A Worthy Remake
The Office--the original British version--was hilarious. It was dry and witty and very low key at times--though it could get silly, too--and is one of the funniest shows I've ever had the pleasure of watching. It ran two short seasons and had a two hour special to round things out. The special was awesome. The seasons were great. The show just sparkled, from the beginning to end.
The cast was brilliant, with Ricky Gervais--one of the creators of the show--as the boss, David Brent, being particularly impressive. He played Brent as a complete jackass, a sleazeball, an egotistical idiot who was so full of himself that he could not recognize the reality that constantly stared him in the face. And yet, he was always just shy of being overbearing as a character. You could watch the show and squirm in your seats at his antics, but you never actually would turn off the television and stop watching. It never became too much. It bordered on it at times, but it never crossed that line.
The balancing act within the show was impressive. The humor came straight from uncomfortable situations, from long and awkward pauses, from just the right comic beats. Time and again, it could have devolved into a disaster, but it never did. It was consistently hilarious.
So an American remake airing on NBC seemed like a complete disaster in the making. I read the news with great trepidation and even when Steve Carell was cast as the boss--now named Michael Scott--I still did not even dare to hope that the show would be any good. Yes, Steve Carell is genius, hilarious, a master at comic timing. Just watching him perform on The Daily Show over the years makes that clear. But it did not matter that he was hilarious--there seemed no way that even his talents could manage to move The Office away from its place as a disaster-in-the-making.
And yet, somehow, the show is funny. Now, I've only seen one episode so far, but it showed considerable promise. It certainly was not as good as the original British version, but it still played very well. There were laughs, the cast was largely likable, and Steve Carell did a pretty good job of playing a role that had already been perfected. I don't attribute the show's success simply to Carell's work, though he does do a great job. Instead, it seems that Ricky Gervais is not only talented at creating a hilarious British comedy, but is also pretty damn talented at then translating that comedy to American sensibilities. From what I read, he played a large role in adapting the show for NBC and it seems to have worked out beautifully.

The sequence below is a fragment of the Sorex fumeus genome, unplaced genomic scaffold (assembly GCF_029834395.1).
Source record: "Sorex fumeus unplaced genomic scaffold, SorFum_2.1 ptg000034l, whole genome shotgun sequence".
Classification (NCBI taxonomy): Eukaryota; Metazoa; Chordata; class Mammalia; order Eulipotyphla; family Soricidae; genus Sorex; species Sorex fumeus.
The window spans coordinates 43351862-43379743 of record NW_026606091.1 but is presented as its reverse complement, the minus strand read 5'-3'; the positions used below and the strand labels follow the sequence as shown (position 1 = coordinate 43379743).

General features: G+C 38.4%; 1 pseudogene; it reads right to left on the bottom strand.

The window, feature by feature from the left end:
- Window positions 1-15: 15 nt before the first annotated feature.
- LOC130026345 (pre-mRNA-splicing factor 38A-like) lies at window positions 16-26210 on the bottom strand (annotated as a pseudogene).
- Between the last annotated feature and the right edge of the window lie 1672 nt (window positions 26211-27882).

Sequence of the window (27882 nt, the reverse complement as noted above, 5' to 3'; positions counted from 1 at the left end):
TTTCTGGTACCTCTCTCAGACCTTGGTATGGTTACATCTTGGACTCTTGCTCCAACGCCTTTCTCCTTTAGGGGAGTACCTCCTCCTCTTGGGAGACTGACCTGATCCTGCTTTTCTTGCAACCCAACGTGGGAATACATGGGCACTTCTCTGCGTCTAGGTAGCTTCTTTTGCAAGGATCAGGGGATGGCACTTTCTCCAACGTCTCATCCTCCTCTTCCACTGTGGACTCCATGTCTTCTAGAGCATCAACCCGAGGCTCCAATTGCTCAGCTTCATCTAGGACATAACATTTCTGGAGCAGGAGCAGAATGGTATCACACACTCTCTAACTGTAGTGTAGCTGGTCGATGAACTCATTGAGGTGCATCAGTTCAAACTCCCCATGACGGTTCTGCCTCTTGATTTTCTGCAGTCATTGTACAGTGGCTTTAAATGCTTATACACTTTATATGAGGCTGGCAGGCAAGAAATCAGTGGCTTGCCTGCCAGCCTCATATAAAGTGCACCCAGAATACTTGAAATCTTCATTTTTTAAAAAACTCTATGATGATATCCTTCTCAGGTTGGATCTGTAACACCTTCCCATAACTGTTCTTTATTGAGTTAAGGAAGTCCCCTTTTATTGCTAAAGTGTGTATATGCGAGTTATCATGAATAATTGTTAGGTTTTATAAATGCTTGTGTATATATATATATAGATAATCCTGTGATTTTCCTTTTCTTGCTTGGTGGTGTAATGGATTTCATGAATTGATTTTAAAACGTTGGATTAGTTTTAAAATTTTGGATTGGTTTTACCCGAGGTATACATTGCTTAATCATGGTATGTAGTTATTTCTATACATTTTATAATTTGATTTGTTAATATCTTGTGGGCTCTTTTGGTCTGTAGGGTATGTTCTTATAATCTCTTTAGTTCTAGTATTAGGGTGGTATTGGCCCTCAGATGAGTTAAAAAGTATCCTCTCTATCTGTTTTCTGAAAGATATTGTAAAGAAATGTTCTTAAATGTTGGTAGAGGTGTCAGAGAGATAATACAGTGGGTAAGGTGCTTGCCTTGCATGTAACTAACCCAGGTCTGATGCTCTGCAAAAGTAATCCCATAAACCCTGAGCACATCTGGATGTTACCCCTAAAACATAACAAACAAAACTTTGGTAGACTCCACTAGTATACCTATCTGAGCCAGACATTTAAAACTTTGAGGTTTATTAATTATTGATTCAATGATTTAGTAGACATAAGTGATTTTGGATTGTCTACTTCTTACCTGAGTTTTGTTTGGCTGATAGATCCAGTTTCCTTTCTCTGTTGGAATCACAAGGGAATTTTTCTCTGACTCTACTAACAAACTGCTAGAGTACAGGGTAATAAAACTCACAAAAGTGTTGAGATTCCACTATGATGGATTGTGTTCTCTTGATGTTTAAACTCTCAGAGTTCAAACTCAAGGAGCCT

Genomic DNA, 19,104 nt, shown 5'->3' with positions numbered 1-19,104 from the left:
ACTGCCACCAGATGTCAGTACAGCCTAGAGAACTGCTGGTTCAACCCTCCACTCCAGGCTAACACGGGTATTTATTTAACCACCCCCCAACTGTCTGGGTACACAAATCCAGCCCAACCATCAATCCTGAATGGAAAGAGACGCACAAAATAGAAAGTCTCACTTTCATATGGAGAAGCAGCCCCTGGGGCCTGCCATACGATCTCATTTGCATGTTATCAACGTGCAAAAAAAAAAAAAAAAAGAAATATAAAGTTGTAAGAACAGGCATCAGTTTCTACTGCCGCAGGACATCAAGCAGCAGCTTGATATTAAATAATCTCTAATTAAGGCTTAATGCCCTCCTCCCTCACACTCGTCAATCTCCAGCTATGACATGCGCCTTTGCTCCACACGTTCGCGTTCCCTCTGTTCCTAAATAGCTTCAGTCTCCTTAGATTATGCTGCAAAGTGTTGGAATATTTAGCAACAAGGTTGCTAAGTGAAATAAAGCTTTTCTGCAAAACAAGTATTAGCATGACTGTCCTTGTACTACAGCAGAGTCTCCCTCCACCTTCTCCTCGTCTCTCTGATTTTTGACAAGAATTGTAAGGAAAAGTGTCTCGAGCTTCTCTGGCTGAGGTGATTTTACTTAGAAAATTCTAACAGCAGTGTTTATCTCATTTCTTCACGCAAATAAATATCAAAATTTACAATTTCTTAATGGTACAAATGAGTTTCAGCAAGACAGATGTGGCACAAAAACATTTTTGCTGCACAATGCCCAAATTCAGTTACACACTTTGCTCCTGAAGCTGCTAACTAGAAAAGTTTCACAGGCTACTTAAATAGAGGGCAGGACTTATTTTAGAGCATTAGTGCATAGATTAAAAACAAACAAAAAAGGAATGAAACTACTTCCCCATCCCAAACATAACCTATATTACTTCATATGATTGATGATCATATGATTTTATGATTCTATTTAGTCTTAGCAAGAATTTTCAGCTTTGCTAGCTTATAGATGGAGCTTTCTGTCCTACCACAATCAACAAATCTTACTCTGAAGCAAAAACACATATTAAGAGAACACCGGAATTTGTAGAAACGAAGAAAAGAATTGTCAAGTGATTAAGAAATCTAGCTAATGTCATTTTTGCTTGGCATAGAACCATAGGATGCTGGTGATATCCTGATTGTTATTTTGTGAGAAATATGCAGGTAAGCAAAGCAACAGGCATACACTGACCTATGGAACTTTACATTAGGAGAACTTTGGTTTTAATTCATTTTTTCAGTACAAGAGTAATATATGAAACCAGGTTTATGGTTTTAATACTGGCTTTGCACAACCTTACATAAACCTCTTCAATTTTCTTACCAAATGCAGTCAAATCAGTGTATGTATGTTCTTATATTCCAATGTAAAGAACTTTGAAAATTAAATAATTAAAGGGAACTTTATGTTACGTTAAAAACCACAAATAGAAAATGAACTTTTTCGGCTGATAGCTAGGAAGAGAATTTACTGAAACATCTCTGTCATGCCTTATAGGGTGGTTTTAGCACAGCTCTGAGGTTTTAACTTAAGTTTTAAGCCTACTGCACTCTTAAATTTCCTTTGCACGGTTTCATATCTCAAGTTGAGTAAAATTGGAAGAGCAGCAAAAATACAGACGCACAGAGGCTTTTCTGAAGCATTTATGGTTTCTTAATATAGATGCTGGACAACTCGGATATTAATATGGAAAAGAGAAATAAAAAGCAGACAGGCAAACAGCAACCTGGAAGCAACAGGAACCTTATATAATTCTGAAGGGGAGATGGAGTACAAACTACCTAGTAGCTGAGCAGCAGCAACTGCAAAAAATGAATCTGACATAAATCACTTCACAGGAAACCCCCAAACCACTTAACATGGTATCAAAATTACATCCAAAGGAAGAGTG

The cast is solid enough, though the first episode would suggest that it is not nearly as talented--as a whole--as the cast from the original series. Still, these people seem funny and competent, able to take this show forward into future episodes. Carell, as I already said, does a great job of taking on the main role. He plays the character in an even harsher manner than Gervais did in the original, and it is yet to be seen if this can be maintained. Brent is brutal under Carell's stewardship and he could easily slip too far into unlikable territory--a troublesome development that Gervais managed to avoid. But the character was rough in the first few episodes of the original, as well, so we'll see if he becomes a bit more likable over time--or at least sufferable, to be more specific.
The other standout in the cast is Jenna Fischer as Pam, the secretary. She is instantly enjoyable and alluring, even more so than the character was originally. She brings a sly sarcasm to the role that benefits the character greatly. And she is someone that the audience can easily empathize with and root for, setting her up early as the show's emotional center.
We'll see how the future episodes go, but so far things are looking very good. I had little hope that this remake could succeed, especially with the track record NBC has had of late with sitcoms. However, against all the odds, they managed to succeed. Color me shocked, but happy. I'd love to reexperience these characters and--if the show is successful--see their storylines evolve beyond the limits of the original series.